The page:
AT&T beefs up lobbying after merger proposal

AT&T beefs up lobbying after merger proposal
© Getty Images

AT&T spent more money on lobbying during 2016 in the midst of its proposed merger with Time Warner than it has since 2012.

The telecommunications company spent $16,370,000 in 2016, almost $2 million more than the $14,860,000 AT&T spent on lobbying in 2015.

At the time of this story’s publishing, Time Warner had not released its fourth quarter data on lobbying spending. However, in the first three quarters of 2016, the company had slightly increased its lobbying expenses from $2,026,000 in the first three quarters of 2015 to $2,187,000 in 2016. The media conglomerate did not list issues related to the merger as the cause of its 2016 spending in the first three quarters.  

In the last four years, AT&T only spent more in 2012 during their attempted, contentious horizontal merger with T-Mobile. The Department of Justice approved the merger, but the Federal Communications Commission ruled that the deal failed to meet “the burden of proving that the proposed transaction, on balance, will serve the public interest.” That year AT&T spent $17,460,000 on lobbying expenses.


While AT&T cited “issues related to the proposed AT&T-Time Warner Inc. merger transaction" as a cause for spending lobbying in 2016, the telecommunication behemoth also lobbied in other areas. Some 2016 lobbying dollars spent included call spoofing, spectrum matters and the Email Privacy Act, which was just reintroduced in Congress, according to disclosure forms.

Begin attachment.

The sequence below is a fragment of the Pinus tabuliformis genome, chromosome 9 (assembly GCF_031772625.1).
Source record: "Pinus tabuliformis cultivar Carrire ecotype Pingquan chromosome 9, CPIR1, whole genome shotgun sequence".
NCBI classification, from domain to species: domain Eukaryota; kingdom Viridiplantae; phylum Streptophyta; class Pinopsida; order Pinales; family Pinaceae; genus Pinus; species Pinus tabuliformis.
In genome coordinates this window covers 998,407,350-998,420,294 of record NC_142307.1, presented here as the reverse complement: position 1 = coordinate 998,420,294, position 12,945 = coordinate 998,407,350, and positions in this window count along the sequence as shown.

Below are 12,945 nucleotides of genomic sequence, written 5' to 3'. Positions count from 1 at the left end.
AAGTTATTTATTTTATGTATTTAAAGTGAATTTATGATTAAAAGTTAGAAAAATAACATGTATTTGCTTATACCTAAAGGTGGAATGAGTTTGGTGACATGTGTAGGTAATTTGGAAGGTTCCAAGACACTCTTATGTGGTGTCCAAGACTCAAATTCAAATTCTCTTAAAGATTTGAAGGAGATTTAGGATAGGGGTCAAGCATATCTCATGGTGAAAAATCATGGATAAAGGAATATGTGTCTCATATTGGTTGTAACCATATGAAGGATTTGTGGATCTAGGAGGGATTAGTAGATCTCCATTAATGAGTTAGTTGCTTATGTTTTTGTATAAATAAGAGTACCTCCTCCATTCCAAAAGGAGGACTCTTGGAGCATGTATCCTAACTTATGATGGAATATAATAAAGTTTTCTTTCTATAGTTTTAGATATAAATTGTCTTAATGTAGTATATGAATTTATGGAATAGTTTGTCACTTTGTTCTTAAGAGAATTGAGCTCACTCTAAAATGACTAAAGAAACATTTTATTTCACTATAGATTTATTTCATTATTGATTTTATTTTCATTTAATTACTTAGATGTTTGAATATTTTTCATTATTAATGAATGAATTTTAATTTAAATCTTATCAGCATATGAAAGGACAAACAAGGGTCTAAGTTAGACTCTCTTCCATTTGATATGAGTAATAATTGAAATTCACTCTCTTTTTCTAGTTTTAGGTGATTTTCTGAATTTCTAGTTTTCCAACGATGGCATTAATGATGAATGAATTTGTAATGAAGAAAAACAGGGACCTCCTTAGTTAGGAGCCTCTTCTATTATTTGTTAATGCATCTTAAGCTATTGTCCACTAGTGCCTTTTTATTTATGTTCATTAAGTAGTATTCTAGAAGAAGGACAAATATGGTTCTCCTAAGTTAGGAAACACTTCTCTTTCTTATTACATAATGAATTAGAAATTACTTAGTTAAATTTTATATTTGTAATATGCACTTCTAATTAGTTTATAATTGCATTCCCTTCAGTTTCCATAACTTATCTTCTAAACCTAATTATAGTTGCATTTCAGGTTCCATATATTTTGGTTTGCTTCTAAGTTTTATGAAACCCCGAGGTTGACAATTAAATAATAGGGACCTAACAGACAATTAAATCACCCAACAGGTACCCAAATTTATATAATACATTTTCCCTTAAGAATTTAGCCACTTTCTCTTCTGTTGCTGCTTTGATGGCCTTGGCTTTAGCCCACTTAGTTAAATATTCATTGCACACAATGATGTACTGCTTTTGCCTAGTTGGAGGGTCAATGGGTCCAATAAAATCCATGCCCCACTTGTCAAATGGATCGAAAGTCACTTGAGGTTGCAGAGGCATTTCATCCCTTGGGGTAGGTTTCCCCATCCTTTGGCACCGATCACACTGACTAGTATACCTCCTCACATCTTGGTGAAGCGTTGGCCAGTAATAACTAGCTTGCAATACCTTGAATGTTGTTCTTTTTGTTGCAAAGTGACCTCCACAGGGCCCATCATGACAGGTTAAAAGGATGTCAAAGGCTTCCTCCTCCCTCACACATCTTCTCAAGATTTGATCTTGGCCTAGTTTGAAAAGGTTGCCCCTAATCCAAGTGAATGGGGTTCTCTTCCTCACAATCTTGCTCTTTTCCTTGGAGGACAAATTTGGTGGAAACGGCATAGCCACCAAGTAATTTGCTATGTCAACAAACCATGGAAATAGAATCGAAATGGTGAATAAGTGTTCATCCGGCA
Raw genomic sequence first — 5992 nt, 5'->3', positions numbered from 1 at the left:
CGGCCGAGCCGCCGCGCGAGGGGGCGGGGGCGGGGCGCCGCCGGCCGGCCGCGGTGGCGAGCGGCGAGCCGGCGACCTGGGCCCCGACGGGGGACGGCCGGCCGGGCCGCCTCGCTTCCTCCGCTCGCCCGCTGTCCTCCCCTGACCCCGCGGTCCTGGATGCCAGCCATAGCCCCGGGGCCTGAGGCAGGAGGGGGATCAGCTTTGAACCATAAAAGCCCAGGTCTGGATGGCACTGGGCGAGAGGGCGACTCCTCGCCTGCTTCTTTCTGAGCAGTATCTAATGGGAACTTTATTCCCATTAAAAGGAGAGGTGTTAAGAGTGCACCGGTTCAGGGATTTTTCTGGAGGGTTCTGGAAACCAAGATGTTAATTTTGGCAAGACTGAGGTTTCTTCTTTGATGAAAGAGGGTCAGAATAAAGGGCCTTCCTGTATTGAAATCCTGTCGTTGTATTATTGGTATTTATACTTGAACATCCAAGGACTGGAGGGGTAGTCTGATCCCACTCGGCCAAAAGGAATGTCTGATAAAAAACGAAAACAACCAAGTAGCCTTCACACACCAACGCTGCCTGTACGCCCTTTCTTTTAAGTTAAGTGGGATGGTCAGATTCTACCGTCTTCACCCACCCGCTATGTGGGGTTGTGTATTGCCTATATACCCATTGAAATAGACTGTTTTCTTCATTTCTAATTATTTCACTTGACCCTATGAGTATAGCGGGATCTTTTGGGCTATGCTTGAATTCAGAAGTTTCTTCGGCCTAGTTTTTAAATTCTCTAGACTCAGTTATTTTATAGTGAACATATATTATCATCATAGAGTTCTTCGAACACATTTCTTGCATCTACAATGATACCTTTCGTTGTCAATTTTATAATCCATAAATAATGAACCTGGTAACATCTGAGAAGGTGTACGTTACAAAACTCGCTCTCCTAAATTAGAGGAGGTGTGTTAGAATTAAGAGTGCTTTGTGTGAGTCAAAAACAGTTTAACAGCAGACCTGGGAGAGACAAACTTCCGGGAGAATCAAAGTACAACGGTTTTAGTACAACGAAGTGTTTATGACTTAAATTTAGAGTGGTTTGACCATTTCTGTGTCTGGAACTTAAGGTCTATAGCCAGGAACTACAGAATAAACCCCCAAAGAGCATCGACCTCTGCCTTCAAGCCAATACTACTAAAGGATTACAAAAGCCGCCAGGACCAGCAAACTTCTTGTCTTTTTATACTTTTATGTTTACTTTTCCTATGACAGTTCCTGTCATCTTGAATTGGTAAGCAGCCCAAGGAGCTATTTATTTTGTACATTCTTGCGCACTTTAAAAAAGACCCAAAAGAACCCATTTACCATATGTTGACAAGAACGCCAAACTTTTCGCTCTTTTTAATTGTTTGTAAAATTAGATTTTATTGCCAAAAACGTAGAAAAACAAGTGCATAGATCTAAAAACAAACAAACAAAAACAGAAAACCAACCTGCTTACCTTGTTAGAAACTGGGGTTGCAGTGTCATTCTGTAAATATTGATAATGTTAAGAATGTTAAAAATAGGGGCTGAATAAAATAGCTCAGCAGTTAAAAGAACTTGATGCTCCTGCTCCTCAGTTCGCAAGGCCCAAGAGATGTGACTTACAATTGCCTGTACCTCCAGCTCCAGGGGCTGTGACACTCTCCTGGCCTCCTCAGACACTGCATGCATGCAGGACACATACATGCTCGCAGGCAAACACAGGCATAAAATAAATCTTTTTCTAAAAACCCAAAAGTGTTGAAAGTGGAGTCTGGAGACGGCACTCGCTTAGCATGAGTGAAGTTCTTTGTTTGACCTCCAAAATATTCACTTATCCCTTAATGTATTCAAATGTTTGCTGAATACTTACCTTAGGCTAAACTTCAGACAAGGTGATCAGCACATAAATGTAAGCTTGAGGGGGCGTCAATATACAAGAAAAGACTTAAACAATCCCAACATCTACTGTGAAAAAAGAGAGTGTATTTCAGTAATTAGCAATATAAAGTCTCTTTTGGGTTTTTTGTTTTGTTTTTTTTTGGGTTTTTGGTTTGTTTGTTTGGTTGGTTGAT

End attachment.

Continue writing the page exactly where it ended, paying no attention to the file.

AT&T’s proposed $85 billion merger with Time Warner has received scrutiny from some lawmakers including Sens. Bernie SandersBernie SandersTech firms face skepticism over California housing response Press: Another billionaire need not apply Ex-Massachusetts Gov. Deval Patrick mulling 2020 run: report MORE (I-Vt.) and Elizabeth WarrenElizabeth Ann WarrenOvernight Energy: BLM staff face choice of relocation or resignation as agency moves | Trump says he's 'very much into climate' | EPA rule would expand limits on scientific studies Krystal Ball credits Gabbard's upswing in 2020 race to 'feckless' Democratic establishment Outsider candidates outpoll insider candidates MORE (D-Mass.) as well as President Trump, who said during the campaign that the deal would put too much power in the hands of too few.

Reports since Trump’s campaign have indicated that he is still opposed to the deal. During an interview with Axios in January, though, he said that he hasn’t “seen any of the facts, yet” about the merger.

During a congressional hearing in December, AT&T CEO Randall Stephenson and Time Warner CEO Jeffrey Bewkes defended the merger, arguing that it would increase efficiency and allow them to pass savings onto consumers.

The AT&T–Time Warner deal will likely be reviewed by Trump’s attorney general pick, Sen. Jeff SessionsJefferson (Jeff) Beauregard SessionsFive things to watch at Supreme Court's DACA hearings Trump attends football game with Jeff Sessions' Alabama Senate race opponent Bradley Byrne Impeachment tests Barr-Trump relationship MORE (R-Ala.), whose appointment is expected to be approved by Congress. Unlike AT&T’s attempted merger with T-Mobile, the FCC will not be reviewing the merger as a result of the companies’ decision to not transfer Time Warner’s FCC licenses in the deal.